What's Dragging the Dow Upward This Morning

Over the past two weeks, the Dow Jones Industrials (INDEX: ^DJI) have taken nearly every occasion to trade lower, with the average posting eight losing sessions in the past nine trading days. New elections in Greece don't exactly inspire confidence among Europe-watchers, but a slight bounce often happens after a big downswing. At around 10:45 a.m. EDT, the Dow was up about 0.2%.

Banks were in the winning spotlight, with JPMorgan Chase (NYS: JPM) and Bank of America (NYS: BAC) both up around 2% on the day. But controversy surrounding the banks will continue for some time, as JPMorgan's multibillion-dollar trading fiasco sets the stage for a contentious annual shareholder meeting today. Meanwhile, B of A already ran the gauntlet of activist investors at its annual meeting last week, but it got good news late yesterday as a federal judge chose not to create a delay in its attempt to settle with shareholders over allegations about its Merrill Lynch buyout during the financial crisis.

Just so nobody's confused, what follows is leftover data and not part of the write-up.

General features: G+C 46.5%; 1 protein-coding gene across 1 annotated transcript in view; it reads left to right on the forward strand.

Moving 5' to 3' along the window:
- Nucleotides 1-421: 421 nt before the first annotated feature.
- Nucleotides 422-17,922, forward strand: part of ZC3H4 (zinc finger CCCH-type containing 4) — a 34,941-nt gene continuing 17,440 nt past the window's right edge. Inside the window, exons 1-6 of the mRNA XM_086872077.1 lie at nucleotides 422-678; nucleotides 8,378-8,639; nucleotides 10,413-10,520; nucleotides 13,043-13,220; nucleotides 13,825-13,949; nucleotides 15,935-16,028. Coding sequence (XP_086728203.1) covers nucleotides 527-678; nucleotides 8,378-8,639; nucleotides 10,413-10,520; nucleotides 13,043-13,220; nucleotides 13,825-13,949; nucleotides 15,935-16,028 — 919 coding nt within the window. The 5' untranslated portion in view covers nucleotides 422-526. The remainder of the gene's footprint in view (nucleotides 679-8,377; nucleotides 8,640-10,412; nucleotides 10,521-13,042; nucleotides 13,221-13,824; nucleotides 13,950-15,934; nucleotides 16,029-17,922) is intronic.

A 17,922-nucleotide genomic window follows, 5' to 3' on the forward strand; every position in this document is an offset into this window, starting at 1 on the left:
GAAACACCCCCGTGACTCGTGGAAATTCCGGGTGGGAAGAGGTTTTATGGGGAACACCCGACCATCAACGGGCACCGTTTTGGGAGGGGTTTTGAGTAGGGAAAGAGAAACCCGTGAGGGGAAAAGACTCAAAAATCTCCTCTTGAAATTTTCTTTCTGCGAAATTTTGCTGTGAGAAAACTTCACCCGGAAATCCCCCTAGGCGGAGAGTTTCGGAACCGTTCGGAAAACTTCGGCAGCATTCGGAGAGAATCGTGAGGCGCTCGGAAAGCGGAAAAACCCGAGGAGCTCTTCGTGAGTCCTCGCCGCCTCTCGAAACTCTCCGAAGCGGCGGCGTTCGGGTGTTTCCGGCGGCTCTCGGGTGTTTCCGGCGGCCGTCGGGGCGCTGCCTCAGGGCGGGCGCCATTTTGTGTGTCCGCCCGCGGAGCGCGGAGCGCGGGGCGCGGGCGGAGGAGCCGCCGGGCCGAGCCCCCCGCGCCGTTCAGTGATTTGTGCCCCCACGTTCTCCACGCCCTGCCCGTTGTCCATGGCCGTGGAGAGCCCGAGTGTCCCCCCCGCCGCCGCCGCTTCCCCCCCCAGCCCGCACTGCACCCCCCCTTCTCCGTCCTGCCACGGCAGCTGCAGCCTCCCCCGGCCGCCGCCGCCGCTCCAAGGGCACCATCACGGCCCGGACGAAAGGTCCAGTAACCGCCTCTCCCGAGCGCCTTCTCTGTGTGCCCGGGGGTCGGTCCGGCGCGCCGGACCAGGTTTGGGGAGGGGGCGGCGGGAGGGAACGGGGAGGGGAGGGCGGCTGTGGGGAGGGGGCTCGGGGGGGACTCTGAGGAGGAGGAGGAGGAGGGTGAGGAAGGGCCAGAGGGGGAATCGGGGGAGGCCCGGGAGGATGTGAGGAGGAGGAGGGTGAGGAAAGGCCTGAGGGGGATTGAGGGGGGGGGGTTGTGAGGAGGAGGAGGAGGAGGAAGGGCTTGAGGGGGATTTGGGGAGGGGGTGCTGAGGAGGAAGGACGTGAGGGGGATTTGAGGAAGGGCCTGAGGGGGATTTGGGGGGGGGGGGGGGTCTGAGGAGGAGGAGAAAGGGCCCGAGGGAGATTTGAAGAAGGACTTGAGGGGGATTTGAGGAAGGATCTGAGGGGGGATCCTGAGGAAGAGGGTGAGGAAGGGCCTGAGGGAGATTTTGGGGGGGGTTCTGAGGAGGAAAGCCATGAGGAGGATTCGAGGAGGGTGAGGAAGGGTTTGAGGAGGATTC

On the energy front, both ExxonMobil (NYS: XOM) and Chevron (NYS: CVX) traded higher despite another slight drop in the price of crude oil. Although $95 oil has some market analysts scratching their heads and trying to figure out how much lower commodities in general could fall, the biggest energy stocks are holding their own, thanks to healthy dividends and less sensitivity to price movements than their smaller counterparts.

Drag yourself into the market
Recent declines are making stocks more attractive. Get some good ideas from The Motley Fool's special report on long-term investing, where we discuss three promising stocks you can hold for the long haul. Click here to get your free report today!

At the time this article was published Fool contributor Dan Caplinger doesn't own shares of the companies mentioned. You can follow him on Twitter here. The Motley Fool owns shares of Bank of America and JPMorgan Chase. Motley Fool newsletter services have recommended buying shares of Chevron and ExxonMobil. Try any of our Foolish newsletter services free for 30 days. We Fools may not all hold the same opinions, but we all believe that considering a diverse range of insights makes us better investors. The Fool has a disclosure policy.

Copyright © 1995 - 2012 The Motley Fool, LLC. All rights reserved. The Motley Fool has a disclosure policy.

Read Full Story